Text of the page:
Year end is a good time to create a folder for all of the 2010 tax documents you will be receiving and to start organizing your expenses and receipts. You will have everything thing in one place when it comes time to complete your tax return.

Make adjustments for changes in family circumstances – birth, death, marriage, dependents, and retirement –
Major changes in your life circumstances may result in numerous changes in your financial situation. For example a birth, marriage, or death will probably necessitate a change in your will and beneficiary designations. It also may impact your income tax withholdings. The birth of a child may result in significant tax benefits. With the birth of a child you also may want to consider starting a college fund and a change in life or disability insurance.

Spend FSA accounts –
With many companies, flexible savings accounts cannot be carried over into the next year so be sure to spend the money in your FSA account this year, before you lose it.

Consider the impact of possible changes in the tax law –
If the Bush tax cuts are not extended, there is a possibility that the capital gains rate will increase from 15% to 20%, that tax rates will increase, and that some tax deductions will disappear. These possibilities need to be considered in making your year end financial decisions.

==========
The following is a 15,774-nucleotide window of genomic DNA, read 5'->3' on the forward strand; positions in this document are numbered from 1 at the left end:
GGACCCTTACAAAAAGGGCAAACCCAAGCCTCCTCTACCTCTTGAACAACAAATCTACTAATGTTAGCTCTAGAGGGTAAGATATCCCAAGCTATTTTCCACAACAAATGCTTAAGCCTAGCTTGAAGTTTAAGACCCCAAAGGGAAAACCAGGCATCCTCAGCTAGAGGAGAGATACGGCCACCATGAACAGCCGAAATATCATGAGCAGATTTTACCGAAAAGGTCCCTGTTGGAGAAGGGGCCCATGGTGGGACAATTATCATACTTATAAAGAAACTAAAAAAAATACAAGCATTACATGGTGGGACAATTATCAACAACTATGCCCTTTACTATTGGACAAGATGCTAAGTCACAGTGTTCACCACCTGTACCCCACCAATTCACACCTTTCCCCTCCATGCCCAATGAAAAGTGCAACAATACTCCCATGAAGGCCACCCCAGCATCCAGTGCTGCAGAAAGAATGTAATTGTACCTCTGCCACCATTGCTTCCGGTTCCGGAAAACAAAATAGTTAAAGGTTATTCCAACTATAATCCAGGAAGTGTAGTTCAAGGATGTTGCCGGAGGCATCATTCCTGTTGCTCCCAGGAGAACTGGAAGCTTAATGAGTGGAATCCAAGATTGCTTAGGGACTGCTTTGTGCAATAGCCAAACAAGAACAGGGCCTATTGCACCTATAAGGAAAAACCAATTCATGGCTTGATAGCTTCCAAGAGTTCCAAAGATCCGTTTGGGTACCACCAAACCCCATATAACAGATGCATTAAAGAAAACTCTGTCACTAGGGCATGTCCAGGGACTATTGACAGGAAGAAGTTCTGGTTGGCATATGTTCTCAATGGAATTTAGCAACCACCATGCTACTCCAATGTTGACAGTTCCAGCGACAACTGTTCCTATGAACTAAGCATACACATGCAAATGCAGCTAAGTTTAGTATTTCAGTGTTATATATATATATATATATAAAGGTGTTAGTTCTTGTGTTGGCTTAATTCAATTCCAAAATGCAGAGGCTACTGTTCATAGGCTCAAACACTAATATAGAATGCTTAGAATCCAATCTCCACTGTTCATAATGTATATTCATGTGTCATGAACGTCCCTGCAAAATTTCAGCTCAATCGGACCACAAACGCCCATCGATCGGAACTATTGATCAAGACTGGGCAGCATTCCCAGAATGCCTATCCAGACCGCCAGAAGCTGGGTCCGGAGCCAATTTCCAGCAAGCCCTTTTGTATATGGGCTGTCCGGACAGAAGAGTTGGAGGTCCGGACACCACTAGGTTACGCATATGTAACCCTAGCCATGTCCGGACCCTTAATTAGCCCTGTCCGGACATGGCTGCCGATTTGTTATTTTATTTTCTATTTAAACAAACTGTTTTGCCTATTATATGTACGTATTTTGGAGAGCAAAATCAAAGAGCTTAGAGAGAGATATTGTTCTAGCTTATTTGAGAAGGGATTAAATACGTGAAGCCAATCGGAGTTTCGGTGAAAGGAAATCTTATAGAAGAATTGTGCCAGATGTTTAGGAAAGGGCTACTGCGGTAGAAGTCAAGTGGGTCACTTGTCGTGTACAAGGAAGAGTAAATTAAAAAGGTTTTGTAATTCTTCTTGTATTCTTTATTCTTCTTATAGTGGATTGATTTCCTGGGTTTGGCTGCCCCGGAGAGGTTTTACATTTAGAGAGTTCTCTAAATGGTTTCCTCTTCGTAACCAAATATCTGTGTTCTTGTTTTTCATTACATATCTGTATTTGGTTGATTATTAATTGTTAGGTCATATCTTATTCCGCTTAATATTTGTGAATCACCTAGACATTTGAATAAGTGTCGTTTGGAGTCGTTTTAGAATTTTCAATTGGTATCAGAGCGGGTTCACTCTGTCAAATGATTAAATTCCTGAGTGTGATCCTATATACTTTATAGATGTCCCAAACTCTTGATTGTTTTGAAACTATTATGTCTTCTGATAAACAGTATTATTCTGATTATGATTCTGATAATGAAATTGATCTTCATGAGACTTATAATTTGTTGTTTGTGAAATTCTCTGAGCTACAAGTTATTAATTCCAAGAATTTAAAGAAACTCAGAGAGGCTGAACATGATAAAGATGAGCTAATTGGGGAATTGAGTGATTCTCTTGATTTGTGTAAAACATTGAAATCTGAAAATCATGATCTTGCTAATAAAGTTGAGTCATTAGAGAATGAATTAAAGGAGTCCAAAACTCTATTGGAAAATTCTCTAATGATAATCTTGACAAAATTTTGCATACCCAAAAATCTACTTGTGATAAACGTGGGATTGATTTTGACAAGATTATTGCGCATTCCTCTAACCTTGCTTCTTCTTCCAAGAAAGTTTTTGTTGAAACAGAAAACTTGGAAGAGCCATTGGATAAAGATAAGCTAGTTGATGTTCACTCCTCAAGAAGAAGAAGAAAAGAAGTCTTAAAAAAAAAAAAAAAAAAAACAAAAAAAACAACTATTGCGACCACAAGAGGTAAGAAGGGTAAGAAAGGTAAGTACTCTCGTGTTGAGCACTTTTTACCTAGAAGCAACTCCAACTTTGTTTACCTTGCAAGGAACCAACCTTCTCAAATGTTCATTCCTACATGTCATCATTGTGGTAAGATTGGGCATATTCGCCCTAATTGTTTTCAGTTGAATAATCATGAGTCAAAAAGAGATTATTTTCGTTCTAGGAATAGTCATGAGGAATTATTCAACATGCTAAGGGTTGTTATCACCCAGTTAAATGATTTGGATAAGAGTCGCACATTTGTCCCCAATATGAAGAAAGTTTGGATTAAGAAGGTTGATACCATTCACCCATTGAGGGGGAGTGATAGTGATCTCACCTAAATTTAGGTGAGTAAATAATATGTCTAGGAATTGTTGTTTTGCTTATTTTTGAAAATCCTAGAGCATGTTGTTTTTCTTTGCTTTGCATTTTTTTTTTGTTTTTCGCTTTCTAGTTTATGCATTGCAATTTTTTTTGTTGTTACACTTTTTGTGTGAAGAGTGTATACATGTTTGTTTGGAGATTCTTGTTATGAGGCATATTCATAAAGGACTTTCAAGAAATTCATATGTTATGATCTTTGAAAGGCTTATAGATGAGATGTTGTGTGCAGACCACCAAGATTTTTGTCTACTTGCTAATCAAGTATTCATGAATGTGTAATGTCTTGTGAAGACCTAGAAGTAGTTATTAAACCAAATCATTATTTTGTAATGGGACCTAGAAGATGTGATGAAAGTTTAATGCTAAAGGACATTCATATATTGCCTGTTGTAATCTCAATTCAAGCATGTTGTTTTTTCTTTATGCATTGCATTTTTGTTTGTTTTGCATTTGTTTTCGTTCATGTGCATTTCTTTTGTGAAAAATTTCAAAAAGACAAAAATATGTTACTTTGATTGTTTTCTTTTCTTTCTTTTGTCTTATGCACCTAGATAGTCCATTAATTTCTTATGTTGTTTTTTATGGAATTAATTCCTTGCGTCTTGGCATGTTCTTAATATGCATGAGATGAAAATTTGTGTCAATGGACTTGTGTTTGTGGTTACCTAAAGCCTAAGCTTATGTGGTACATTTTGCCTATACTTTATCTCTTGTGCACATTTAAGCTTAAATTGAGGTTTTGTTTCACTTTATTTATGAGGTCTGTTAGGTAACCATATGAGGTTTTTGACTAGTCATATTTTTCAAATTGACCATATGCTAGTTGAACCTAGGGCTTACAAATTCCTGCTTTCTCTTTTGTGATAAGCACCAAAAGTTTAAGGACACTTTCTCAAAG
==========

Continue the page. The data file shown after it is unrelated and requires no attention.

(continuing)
A Money Moment with Jane – A Few Financial Planning Suggestions for the Fall

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By Jane M. Young, CFP, EA

 

  • Required Minimum Distributions were not required for 2009.  However, if you are at least 70½ you will be required to take a distribution in 2010.

 

  • If you are planning to convert some of your regular IRA to a Roth IRA, do so in 2010 to spread the taxes over 2011 and 2112.

 

  • Have you maximized your Roth IRA and 401k contribution?  The 2010 contribution limit for the Roth is $5,000 plus a $1,000 catch-up provision if you are 50 or older.  The 2010 contribution limit for 401k plans is $16,500 plus a $5,500 catch-up provision if you are 50 or older.